From where does the energy for gravitational waves come from?

From where does the energy for gravitational waves come from?

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As far as I understand, in the events detected by LIGO, about 4% of the total mass of merging binary black holes was converted to gravitational waves.

Where does this energy come from, i.e. what exactly gets converted into gravitational waves?

Is it simply the kinetic energy of the merging objects (velocities of these objects before merger are huge, up to 60% of c if I recall correctly), so does it mean emitting gravitational waves makes them orbit slower, but retain their original masses? Or do the compact objects really lose "real" mass, meaning they become lighter and in case of BHs their radius changes accordingly?

As an example, let's assume two BHs, both with 50 solar masses, orbiting each other far enough (say 1 light year) so that GWs nor kinetic energy has no significance to these initial mass measurements. During the merge, they should radiate about 5 solar masses in GWs. Would the resulting black hole have mass of 95 or 100 solar masses?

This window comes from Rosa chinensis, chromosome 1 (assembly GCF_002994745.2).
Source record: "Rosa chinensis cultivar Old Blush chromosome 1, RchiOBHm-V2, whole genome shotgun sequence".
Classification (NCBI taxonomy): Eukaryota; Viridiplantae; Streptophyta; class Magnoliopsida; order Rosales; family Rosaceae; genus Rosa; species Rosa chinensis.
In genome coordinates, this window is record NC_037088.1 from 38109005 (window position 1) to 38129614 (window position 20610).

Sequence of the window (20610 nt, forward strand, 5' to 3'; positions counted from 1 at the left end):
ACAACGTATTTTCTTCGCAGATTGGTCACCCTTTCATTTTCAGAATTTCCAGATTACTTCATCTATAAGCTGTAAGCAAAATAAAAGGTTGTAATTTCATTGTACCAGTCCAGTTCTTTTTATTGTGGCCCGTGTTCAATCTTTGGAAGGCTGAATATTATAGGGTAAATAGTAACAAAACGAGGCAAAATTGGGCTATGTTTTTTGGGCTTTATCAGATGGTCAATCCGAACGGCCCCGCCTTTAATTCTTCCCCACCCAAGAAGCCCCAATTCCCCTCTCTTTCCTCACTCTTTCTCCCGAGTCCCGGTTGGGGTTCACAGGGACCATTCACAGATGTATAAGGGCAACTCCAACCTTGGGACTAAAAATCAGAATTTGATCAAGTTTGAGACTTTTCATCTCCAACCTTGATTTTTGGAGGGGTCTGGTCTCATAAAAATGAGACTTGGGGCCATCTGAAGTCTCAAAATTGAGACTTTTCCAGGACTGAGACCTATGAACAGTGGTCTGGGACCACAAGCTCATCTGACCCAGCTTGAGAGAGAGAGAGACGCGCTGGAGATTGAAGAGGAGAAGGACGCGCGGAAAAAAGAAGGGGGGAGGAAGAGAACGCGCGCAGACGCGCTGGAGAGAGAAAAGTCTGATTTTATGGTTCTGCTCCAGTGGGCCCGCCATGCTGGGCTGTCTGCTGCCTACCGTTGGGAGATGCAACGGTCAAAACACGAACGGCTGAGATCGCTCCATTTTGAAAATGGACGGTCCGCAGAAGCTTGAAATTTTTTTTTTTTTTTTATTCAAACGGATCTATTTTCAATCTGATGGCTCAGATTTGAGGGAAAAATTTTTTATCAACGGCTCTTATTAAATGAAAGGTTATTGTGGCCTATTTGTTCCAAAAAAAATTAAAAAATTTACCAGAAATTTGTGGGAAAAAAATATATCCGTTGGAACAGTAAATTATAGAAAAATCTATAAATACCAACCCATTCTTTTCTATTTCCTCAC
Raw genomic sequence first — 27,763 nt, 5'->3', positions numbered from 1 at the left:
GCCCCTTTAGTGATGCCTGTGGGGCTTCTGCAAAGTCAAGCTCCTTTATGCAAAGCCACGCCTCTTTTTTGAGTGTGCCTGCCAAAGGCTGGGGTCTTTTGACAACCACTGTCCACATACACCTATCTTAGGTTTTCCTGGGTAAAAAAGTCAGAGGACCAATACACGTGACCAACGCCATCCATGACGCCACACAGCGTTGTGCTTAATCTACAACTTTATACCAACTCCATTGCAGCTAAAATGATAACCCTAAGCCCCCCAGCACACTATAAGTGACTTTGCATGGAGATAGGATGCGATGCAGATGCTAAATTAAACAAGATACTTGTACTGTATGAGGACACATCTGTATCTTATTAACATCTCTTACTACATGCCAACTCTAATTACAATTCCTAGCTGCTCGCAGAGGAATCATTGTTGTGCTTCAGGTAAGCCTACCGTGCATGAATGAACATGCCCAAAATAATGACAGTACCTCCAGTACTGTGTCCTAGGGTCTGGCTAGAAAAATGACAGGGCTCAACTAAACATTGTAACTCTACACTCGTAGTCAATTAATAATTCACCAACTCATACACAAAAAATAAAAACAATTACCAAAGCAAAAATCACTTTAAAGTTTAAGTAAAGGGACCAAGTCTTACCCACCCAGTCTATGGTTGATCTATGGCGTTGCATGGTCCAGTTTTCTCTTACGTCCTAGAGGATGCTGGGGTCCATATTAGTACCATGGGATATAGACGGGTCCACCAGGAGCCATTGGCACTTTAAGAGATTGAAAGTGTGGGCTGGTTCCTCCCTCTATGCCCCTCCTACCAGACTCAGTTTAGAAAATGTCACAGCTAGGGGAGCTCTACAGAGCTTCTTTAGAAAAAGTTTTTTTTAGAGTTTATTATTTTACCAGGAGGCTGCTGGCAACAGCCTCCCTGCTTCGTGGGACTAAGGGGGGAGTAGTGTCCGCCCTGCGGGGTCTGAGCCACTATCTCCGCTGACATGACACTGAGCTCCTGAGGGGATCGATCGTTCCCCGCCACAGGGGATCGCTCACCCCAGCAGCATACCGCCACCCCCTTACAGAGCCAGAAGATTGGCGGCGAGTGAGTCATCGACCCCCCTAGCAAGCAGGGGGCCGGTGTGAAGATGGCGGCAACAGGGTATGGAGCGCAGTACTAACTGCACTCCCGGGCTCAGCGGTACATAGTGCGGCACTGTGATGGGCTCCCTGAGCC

Radiating gravitational waves makes an inspralling binary orbit closer and faster. (Rob Jefferies)

The source of the energy for both increased kinetic energy, and the gravitational radiation is the same: gravitational potential energy. (PM 2Ring)

Two black holes at a distance of 1 light year have a huge amount of potential energy, about 10^48 Joules of potential energy. As they spiral, a significant amount of that energy is radiated as gravitational waves

This is real mass lost. The mass of resulting black hole is smaller than the sum of the two merging black holes, though at no point does any black hole itself become smaller.

As Rob correctly pointed out, the emission of gravitational waves reduces the orbital energy and result in an inspiral. This reduction in total energy also reduces the mass of the final BH, since $E=mc^2$. The bulk of the gravitational wave energy is emitted (and energy=mass lost) in the final chirp, when the separation approaches the Schwarzschild radius.